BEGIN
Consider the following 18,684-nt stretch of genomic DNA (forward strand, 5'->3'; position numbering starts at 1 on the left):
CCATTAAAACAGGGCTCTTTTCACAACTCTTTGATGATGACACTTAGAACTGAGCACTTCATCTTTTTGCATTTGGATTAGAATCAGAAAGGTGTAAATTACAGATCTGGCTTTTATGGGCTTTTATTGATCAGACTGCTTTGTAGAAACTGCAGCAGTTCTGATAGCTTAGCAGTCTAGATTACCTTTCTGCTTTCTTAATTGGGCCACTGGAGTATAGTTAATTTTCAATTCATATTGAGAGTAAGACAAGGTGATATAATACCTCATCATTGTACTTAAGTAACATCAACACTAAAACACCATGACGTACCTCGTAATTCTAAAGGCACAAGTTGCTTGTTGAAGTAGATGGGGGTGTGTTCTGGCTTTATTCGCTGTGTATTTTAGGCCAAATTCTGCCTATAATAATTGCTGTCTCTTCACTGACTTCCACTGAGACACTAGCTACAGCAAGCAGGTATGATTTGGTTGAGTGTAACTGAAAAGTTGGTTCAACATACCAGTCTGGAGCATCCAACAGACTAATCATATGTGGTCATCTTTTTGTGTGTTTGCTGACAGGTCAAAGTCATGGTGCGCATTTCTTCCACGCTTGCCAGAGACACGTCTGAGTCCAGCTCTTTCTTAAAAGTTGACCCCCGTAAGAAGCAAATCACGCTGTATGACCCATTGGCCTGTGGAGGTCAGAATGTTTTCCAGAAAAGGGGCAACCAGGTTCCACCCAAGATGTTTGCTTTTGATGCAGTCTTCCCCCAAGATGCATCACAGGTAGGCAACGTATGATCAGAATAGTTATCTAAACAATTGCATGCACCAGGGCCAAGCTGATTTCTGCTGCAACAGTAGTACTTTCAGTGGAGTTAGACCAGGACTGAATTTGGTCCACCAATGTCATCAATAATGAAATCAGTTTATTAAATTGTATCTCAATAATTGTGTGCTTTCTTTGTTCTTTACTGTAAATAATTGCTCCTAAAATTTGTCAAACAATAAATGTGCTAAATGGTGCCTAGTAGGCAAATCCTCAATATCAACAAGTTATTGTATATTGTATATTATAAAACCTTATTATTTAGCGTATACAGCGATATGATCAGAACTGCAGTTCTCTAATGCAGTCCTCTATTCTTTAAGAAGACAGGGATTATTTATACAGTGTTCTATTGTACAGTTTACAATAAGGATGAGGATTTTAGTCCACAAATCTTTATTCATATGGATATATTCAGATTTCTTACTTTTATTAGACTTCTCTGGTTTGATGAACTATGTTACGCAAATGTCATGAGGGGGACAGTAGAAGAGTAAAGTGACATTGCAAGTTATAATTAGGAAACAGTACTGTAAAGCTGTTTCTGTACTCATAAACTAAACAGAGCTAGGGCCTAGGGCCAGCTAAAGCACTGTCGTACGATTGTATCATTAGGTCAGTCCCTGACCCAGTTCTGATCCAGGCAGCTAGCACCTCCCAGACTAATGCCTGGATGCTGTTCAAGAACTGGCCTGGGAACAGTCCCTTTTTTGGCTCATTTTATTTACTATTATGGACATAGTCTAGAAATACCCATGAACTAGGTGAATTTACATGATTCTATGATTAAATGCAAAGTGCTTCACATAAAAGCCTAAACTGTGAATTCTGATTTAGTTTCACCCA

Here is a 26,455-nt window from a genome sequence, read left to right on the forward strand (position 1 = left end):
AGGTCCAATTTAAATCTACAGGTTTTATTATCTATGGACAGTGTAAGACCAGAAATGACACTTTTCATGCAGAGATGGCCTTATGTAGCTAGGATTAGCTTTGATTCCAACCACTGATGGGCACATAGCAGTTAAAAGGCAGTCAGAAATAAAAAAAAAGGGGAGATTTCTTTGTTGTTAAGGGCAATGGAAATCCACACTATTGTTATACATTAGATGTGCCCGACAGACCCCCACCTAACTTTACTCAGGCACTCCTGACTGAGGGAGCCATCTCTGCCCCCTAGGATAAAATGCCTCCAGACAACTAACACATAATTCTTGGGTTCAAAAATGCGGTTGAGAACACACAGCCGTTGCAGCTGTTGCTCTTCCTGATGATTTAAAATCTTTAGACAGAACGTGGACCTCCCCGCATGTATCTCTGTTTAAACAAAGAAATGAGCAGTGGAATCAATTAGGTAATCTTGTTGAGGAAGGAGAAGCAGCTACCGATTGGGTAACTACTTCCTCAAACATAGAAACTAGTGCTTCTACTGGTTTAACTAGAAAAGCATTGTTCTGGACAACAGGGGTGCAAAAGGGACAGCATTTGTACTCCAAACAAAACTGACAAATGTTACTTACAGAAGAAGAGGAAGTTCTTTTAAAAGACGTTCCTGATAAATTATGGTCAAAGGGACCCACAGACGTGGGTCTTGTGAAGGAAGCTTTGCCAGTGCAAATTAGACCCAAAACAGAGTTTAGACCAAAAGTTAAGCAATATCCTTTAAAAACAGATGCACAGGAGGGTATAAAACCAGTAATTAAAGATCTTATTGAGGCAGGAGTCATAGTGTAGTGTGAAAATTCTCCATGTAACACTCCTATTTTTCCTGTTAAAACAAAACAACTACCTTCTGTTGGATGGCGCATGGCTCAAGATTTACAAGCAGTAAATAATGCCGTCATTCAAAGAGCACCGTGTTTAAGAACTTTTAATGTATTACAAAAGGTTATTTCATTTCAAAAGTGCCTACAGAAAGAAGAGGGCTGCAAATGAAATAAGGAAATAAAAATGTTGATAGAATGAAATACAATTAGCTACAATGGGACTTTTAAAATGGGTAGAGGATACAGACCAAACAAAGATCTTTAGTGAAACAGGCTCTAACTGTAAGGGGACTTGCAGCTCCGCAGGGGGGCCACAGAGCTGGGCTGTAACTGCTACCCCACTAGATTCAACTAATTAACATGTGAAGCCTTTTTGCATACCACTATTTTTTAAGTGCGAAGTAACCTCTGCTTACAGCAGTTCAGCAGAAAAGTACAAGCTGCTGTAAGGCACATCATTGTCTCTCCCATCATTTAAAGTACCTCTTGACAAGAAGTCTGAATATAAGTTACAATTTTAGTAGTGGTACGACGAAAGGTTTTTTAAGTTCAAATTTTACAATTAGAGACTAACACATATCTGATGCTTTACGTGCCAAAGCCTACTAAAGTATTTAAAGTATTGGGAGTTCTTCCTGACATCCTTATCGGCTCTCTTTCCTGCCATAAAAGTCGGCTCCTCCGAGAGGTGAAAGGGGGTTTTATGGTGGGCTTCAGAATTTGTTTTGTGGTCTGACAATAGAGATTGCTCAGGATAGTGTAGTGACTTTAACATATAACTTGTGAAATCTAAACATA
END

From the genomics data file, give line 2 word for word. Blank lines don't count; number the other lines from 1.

CCATTAAAACAGGGCTCTTTTCACAACTCTTTGATGATGACACTTAGAACTGAGCACTTCATCTTTTTGCATTTGGATTAGAATCAGAAAGGTGTAAATTACAGATCTGGCTTTTATGGGCTTTTATTGATCAGACTGCTTTGTAGAAACTGCAGCAGTTCTGATAGCTTAGCAGTCTAGATTACCTTTCTGCTTTCTTAATTGGGCCACTGGAGTATAGTTAATTTTCAATTCATATTGAGAGTAAGACAAGGTGATATAATACCTCATCATTGTACTTAAGTAACATCAACACTAAAACACCATGACGTACCTCGTAATTCTAAAGGCACAAGTTGCTTGTTGAAGTAGATGGGGGTGTGTTCTGGCTTTATTCGCTGTGTATTTTAGGCCAAATTCTGCCTATAATAATTGCTGTCTCTTCACTGACTTCCACTGAGACACTAGCTACAGCAAGCAGGTATGATTTGGTTGAGTGTAACTGAAAAGTTGGTTCAACATACCAGTCTGGAGCATCCAACAGACTAATCATATGTGGTCATCTTTTTGTGTGTTTGCTGACAGGTCAAAGTCATGGTGCGCATTTCTTCCACGCTTGCCAGAGACACGTCTGAGTCCAGCTCTTTCTTAAAAGTTGACCCCCGTAAGAAGCAAATCACGCTGTATGACCCATTGGCCTGTGGAGGTCAGAATGTTTTCCAGAAAAGGGGCAACCAGGTTCCACCCAAGATGTTTGCTTTTGATGCAGTCTTCCCCCAAGATGCATCACAGGTAGGCAACGTATGATCAGAATAGTTATCTAAACAATTGCATGCACCAGGGCCAAGCTGATTTCTGCTGCAACAGTAGTACTTTCAGTGGAGTTAGACCAGGACTGAATTTGGTCCACCAATGTCATCAATAATGAAATCAGTTTATTAAATTGTATCTCAATAATTGTGTGCTTTCTTTGTTCTTTACTGTAAATAATTGCTCCTAAAATTTGTCAAACAATAAATGTGCTAAATGGTGCCTAGTAGGCAAATCCTCAATATCAACAAGTTATTGTATATTGTATATTATAAAACCTTATTATTTAGCGTATACAGCGATATGATCAGAACTGCAGTTCTCTAATGCAGTCCTCTATTCTTTAAGAAGACAGGGATTATTTATACAGTGTTCTATTGTACAGTTTACAATAAGGATGAGGATTTTAGTCCACAAATCTTTATTCATATGGATATATTCAGATTTCTTACTTTTATTAGACTTCTCTGGTTTGATGAACTATGTTACGCAAATGTCATGAGGGGGACAGTAGAAGAGTAAAGTGACATTGCAAGTTATAATTAGGAAACAGTACTGTAAAGCTGTTTCTGTACTCATAAACTAAACAGAGCTAGGGCCTAGGGCCAGCTAAAGCACTGTCGTACGATTGTATCATTAGGTCAGTCCCTGACCCAGTTCTGATCCAGGCAGCTAGCACCTCCCAGACTAATGCCTGGATGCTGTTCAAGAACTGGCCTGGGAACAGTCCCTTTTTTGGCTCATTTTATTTACTATTATGGACATAGTCTAGAAATACCCATGAACTAGGTGAATTTACATGATTCTATGATTAAATGCAAAGTGCTTCACATAAAAGCCTAAACTGTGAATTCTGATTTAGTTTCACCCA